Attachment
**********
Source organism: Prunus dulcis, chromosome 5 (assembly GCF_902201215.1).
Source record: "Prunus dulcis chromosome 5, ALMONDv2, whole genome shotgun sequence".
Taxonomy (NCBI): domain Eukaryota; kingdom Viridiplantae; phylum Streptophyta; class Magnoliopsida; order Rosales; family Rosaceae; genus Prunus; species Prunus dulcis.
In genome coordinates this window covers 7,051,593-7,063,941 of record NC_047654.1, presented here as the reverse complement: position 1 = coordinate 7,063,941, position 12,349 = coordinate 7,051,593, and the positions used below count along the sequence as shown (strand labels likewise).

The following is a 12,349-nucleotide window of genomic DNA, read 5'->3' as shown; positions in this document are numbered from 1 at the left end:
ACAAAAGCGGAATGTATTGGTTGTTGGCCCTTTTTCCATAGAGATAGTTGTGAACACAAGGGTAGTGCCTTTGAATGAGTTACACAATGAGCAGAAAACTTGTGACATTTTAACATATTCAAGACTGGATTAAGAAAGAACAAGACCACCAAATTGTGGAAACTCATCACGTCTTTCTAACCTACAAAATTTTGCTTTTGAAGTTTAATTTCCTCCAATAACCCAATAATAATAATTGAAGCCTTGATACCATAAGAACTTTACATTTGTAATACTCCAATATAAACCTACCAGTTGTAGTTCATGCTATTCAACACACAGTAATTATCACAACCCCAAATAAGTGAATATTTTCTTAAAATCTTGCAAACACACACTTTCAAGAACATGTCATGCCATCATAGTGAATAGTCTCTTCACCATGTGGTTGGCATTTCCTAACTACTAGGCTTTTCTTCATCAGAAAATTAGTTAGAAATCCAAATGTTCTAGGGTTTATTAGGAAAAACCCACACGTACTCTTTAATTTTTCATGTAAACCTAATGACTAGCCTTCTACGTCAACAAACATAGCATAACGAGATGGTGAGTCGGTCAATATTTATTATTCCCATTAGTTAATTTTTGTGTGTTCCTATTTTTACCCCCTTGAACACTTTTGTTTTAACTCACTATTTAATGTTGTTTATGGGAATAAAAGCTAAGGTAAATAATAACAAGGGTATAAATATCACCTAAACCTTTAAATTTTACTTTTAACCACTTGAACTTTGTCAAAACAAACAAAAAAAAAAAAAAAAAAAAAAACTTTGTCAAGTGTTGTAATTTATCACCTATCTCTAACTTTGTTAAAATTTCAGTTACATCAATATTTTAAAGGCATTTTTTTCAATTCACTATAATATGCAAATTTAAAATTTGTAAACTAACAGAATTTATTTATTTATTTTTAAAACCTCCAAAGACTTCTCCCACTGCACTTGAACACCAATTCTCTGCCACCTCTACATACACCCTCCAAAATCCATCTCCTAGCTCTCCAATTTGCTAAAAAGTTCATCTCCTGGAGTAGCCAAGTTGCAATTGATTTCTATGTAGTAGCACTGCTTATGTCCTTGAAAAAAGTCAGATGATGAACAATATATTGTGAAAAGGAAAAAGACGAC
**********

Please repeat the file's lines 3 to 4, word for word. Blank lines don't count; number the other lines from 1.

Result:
Taxonomy (NCBI): domain Eukaryota; kingdom Viridiplantae; phylum Streptophyta; class Magnoliopsida; order Rosales; family Rosaceae; genus Prunus; species Prunus dulcis.
In genome coordinates this window covers 7,051,593-7,063,941 of record NC_047654.1, presented here as the reverse complement: position 1 = coordinate 7,063,941, position 12,349 = coordinate 7,051,593, and the positions used below count along the sequence as shown (strand labels likewise).